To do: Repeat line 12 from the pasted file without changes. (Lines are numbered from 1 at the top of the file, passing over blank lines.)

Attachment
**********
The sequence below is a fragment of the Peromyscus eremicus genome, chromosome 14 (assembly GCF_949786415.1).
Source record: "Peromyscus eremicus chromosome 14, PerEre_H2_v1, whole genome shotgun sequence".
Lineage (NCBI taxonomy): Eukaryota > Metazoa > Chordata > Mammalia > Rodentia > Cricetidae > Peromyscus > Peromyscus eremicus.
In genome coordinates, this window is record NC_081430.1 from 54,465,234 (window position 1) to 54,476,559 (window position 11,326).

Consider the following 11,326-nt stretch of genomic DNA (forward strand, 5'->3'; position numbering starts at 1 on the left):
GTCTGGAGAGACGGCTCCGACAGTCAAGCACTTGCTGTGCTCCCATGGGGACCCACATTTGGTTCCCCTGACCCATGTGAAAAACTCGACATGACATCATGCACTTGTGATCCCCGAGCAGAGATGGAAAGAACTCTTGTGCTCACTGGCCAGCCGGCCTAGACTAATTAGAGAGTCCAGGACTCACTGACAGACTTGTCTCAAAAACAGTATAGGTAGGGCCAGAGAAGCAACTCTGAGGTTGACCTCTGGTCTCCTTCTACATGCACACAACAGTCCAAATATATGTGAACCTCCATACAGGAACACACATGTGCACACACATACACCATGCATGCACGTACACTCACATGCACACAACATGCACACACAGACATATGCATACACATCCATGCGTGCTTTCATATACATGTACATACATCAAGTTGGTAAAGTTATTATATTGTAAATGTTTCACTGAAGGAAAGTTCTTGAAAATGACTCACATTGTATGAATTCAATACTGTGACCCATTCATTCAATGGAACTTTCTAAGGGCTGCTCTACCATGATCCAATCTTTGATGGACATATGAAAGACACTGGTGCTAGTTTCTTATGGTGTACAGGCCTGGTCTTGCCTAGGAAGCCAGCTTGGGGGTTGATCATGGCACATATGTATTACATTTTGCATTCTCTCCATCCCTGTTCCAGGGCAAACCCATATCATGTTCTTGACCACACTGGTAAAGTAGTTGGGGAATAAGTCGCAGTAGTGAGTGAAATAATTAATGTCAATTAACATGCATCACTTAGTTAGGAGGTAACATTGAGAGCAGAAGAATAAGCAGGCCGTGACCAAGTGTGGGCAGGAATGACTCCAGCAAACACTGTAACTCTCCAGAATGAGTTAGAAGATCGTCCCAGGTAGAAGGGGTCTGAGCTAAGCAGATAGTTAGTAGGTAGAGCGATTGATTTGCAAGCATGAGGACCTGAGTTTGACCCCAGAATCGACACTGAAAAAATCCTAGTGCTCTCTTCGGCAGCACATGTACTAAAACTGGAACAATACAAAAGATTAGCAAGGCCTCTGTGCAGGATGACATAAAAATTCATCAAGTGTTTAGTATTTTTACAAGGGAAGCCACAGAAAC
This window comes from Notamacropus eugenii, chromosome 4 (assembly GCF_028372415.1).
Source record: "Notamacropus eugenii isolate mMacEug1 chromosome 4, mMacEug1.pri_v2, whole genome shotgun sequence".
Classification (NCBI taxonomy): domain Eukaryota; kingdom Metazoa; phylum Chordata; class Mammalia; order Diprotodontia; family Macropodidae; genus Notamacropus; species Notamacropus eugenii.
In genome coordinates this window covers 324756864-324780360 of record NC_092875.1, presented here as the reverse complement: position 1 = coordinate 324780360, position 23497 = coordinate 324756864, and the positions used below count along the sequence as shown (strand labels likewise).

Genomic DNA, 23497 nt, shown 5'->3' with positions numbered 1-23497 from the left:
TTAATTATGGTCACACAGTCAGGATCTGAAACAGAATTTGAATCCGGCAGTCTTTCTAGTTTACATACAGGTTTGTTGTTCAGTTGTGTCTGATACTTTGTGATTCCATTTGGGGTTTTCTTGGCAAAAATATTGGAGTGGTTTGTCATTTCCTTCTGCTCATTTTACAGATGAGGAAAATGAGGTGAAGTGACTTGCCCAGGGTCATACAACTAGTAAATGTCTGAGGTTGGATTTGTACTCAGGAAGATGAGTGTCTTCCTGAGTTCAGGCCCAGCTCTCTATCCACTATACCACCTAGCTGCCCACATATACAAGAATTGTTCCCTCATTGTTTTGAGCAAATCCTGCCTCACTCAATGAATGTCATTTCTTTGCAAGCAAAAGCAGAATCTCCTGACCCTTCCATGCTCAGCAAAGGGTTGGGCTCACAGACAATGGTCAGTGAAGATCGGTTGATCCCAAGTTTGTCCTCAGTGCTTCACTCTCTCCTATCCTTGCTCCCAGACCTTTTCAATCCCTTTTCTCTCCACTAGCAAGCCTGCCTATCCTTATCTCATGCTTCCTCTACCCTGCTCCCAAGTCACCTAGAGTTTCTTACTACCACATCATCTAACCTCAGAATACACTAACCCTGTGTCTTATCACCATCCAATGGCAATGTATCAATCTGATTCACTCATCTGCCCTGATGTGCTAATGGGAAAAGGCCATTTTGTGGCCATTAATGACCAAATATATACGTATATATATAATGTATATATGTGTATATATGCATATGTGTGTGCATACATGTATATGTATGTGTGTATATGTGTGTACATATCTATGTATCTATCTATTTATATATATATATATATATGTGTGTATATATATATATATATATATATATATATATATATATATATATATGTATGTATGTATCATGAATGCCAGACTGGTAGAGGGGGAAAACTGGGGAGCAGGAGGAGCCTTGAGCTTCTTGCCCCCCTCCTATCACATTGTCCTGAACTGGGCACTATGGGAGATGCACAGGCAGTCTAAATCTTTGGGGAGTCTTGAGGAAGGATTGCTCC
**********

TTAATTATGGTCACACAGTCAGGATCTGAAACAGAATTTGAATCCGGCAGTCTTTCTAGTTTACATACAGGTTTGTTGTTCAGTTGTGTCTGATACTTTGTGATTCCATTTGGGGTTTTCTTGGCAAAAATATTGGAGTGGTTTGTCATTTCCTTCTGCTCATTTTACAGATGAGGAAAATGAGGTGAAGTGACTTGCCCAGGGTCATACAACTAGTAAATGTCTGAGGTTGGATTTGTACTCAGGAAGATGAGTGTCTTCCTGAGTTCAGGCCCAGCTCTCTATCCACTATACCACCTAGCTGCCCACATATACAAGAATTGTTCCCTCATTGTTTTGAGCAAATCCTGCCTCACTCAATGAATGTCATTTCTTTGCAAGCAAAAGCAGAATCTCCTGACCCTTCCATGCTCAGCAAAGGGTTGGGCTCACAGACAATGGTCAGTGAAGATCGGTTGATCCCAAGTTTGTCCTCAGTGCTTCACTCTCTCCTATCCTTGCTCCCAGACCTTTTCAATCCCTTTTCTCTCCACTAGCAAGCCTGCCTATCCTTATCTCATGCTTCCTCTACCCTGCTCCCAAGTCACCTAGAGTTTCTTACTACCACATCATCTAACCTCAGAATACACTAACCCTGTGTCTTATCACCATCCAATGGCAATGTATCAATCTGATTCACTCATCTGCCCTGATGTGCTAATGGGAAAAGGCCATTTTGTGGCCATTAATGACCAAATATATACGTATATATATAATGTATATATGTGTATATATGCATATGTGTGTGCATACATGTATATGTATGTGTGTATATGTGTGTACATATCTATGTATCTATCTATTTATATATATATATATATATGTGTGTATATATATATATATATATATATATATATATATATATATATATATGTATGTATGTATCATGAATGCCAGACTGGTAGAGGGGGAAAACTGGGGAGCAGGAGGAGCCTTGAGCTTCTTGCCCCCCTCCTATCACATTGTCCTGAACTGGGCACTATGGGAGATGCACAGGCAGTCTAAATCTTTGGGGAGTCTTGAGGAAGGATTGCTCC